Irrespective of which stage your business is at, a lost customer is worth more than a new one.
If your business is a boat; the more customers you acquire, the bigger it gets.
Churn is like a hole in that boat—no matter the size of your boat, a huge hole in its bottom will undoubtedly challenge you to keep it afloat.
You can build the top features out there and bring in customers by the boatload, but your business will not succeed if you cannot keep them around.
And for you to do that, you need to understand churn.
“The point is, every improvement that you make to retention also improves all of these other things — virality, LTV, payback period. It is literally the foundation to all of growth, and that’s really why retention is the king.”
- Brian Balfour, VP Growth, HubSpot
Churn denotes the customers you’ve lost in a particular period of time.
With 43 different ways to calculate it, the churn rate serves as a healthy dose of reality to know what you’re doing right and not-so-right with your product.
A product manager’s primary goal is to drive sustainable growth for their product.
In other words, increase the Lifetime Value (LTV) of the customers using your product.
If LTV is your knight in shining armor, then churn is its arch-nemesis.
Shardul, from Street Smart Product Manager, explains this well with an example:
Look at the chart on the right, for this particular company.
Even though the ARR (Average Recurring Revenue) is increasing year-on-year, the Growth is actually dipping, thanks to the high churn rate.
They’re acquiring new customers fairly well, but they aren’t staying around for long.
Now, this could happen because:
The marketing and sales teams are killing it at winning new customers.
The customer success and support teams aren’t doing a good job at retaining the customers.
The product isn’t giving the customers enough reasons to stay.
It’s every product manager’s nightmare for the third point to be the actual reason for their customers to churn.
This means that while customers are strongly resonating with the product’s value proposition and are buying the promise it makes, when they actually use it, the product fails to deliver that promise. Pushing them to churn.
A comprehensive look into all the core topics of customer feedback: what is it, how to collect it, what types of feedback we have and many tips and common mistakes you should avoid when you want to work with customer feedback effectively.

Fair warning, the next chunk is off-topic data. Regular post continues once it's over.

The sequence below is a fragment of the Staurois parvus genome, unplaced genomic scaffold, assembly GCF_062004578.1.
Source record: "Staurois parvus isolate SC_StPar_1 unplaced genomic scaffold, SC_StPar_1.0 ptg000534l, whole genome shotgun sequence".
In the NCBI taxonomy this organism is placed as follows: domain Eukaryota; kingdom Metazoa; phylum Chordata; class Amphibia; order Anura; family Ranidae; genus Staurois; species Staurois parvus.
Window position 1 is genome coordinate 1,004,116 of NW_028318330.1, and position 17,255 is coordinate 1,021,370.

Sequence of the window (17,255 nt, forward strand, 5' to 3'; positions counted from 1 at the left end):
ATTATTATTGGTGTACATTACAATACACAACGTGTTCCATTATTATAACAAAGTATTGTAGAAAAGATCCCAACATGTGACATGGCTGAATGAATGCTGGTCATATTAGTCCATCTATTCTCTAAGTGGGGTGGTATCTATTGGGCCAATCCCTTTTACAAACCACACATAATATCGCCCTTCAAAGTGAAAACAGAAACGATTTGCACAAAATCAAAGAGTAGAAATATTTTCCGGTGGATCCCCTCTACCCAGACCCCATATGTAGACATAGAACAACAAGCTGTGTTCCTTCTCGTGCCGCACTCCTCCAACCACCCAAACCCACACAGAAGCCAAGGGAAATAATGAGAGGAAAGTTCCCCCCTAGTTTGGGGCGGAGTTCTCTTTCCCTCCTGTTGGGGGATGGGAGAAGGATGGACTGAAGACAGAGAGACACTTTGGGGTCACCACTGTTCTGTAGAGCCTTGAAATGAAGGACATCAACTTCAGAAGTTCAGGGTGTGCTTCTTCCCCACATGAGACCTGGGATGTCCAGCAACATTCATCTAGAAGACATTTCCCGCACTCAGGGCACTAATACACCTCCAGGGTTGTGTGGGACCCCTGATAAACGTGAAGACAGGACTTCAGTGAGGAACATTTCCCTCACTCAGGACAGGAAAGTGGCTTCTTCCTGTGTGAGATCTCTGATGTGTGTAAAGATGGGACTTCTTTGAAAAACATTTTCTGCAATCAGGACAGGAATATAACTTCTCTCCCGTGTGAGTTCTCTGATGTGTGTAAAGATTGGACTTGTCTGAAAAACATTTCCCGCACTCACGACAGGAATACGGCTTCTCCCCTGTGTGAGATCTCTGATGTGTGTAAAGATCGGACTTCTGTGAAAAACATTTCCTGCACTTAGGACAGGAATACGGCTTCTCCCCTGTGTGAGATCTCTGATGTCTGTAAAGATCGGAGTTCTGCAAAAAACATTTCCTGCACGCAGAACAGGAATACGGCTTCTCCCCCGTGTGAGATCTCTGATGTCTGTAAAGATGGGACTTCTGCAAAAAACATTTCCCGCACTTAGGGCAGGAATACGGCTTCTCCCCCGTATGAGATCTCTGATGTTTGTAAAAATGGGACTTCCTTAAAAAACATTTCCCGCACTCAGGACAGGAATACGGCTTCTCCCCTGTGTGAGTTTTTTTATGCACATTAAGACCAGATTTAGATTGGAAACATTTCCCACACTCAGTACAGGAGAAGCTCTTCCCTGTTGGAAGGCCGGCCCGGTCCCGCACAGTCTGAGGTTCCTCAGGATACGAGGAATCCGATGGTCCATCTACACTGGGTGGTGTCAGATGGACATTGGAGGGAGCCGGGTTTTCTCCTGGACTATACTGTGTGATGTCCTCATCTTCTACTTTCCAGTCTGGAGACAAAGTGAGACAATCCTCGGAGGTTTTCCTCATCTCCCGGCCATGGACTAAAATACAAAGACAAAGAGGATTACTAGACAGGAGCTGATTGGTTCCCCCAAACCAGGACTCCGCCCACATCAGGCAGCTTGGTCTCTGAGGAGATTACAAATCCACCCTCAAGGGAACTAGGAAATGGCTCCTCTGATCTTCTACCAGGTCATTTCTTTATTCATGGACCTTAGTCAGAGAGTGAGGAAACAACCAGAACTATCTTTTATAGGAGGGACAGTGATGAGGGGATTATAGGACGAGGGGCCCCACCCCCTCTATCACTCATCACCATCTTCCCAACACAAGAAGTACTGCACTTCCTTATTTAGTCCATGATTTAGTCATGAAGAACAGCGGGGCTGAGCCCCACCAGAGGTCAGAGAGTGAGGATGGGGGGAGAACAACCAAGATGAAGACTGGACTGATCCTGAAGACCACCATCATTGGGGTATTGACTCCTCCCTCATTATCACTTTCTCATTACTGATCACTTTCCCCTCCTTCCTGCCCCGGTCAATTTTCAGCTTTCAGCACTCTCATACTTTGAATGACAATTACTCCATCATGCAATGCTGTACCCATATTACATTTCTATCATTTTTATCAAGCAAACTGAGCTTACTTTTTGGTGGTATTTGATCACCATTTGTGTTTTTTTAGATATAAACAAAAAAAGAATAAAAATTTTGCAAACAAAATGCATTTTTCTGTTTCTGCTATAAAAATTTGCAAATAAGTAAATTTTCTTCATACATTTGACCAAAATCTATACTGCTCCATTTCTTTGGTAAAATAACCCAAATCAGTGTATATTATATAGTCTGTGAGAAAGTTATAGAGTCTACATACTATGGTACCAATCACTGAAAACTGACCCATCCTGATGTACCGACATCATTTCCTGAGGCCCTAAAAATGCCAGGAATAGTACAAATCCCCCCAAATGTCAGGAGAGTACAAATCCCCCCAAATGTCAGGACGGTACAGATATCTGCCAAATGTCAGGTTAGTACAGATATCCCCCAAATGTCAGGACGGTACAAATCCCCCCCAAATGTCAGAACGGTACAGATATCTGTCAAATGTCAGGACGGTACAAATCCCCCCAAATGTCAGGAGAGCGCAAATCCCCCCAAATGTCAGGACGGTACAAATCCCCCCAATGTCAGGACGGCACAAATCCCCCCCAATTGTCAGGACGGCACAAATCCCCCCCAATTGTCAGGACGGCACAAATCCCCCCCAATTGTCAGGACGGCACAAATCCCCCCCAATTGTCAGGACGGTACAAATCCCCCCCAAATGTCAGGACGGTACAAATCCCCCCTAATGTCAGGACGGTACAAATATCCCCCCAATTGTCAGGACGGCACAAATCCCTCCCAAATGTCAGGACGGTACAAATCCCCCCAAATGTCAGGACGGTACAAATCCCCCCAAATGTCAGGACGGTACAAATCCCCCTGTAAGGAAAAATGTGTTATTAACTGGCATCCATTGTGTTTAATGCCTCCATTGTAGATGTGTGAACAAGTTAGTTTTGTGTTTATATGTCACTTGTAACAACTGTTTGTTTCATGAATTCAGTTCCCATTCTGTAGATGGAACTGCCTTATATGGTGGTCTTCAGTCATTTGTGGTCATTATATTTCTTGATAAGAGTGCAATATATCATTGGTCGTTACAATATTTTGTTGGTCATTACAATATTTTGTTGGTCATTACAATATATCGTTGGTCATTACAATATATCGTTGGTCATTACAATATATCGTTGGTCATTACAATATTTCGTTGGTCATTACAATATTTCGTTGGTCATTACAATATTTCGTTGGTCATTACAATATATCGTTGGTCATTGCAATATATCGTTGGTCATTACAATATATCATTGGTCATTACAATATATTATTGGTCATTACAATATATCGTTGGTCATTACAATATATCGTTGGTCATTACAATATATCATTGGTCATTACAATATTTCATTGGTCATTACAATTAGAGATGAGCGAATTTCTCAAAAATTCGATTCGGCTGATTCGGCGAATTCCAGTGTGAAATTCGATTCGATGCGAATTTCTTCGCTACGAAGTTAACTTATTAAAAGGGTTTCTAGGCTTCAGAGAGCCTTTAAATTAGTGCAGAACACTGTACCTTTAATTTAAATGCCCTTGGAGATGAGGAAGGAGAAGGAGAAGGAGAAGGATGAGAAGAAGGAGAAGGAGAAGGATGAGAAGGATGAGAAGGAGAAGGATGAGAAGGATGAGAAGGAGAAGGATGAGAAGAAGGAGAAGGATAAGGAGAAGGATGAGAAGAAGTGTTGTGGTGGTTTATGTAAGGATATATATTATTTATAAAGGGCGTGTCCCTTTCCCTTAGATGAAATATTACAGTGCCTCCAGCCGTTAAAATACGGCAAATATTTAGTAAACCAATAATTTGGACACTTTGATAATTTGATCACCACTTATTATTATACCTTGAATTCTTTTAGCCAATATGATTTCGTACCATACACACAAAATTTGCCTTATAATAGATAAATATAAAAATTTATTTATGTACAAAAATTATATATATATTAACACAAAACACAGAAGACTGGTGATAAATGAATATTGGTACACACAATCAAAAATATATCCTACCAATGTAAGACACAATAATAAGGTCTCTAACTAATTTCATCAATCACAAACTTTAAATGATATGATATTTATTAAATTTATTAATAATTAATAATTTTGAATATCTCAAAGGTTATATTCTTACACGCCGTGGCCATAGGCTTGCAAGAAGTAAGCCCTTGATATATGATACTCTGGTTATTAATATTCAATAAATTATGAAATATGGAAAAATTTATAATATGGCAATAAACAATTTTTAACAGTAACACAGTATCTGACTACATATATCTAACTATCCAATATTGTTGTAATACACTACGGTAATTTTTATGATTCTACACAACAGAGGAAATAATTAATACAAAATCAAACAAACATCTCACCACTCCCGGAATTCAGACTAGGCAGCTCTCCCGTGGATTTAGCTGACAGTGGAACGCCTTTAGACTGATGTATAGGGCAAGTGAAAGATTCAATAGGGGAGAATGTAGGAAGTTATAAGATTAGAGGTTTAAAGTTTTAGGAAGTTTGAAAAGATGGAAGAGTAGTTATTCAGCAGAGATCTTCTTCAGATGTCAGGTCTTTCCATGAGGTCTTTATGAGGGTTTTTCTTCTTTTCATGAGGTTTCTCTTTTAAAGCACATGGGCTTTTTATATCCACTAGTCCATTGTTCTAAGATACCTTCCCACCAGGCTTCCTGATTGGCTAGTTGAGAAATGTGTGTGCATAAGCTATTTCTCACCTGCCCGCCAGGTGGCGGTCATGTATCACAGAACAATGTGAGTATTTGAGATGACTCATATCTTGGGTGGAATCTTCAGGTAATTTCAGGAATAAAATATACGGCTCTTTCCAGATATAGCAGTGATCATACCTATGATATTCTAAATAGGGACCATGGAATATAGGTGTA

This is the classic ‘Glass half-full or half-empty’ scenario.
Churn is inherently bad, no questioning that.
Having said that, it is also a valuable signal that can help product managers spot where they’re going wrong with their product and course-correct before the symptom blows up into a complete product failure.
Here are 3 possible underlying issues with your product that your churn rate might be trying to tell you and what you can do about it:
Are you attracting the wrong set of customers to your product?
They could be:
Customers whose needs don’t match the solution you offer
Customers who sign up knowing fully well that they’ll only need your product for a short period to solve an immediate one-off need
Customers who demand unrealistic customization and special hand-holding, that goes way beyond what they pay
Customers who are still attached to an outdated service or technology that you no longer support
The solution, in this case, is simple. You cannot be everything to everyone and there’s only one way to deal with bad-fit customers: you let them churn.
Use this knowledge to learn more about your best-fit customers.
Segment your customers, analyze them, and understand which segments best fit your product and bring more value to your business.
Build an accurate customer profile, and then build a product that only caters to their needs.
Does your product solve a problem that your customers periodically face? Is it indispensable to your user’s day-to-day life?
Follow these three steps to create a sticky product that promotes frequent and regular usage:
Identify a user problem that is recurring and is pressing enough for customers to act on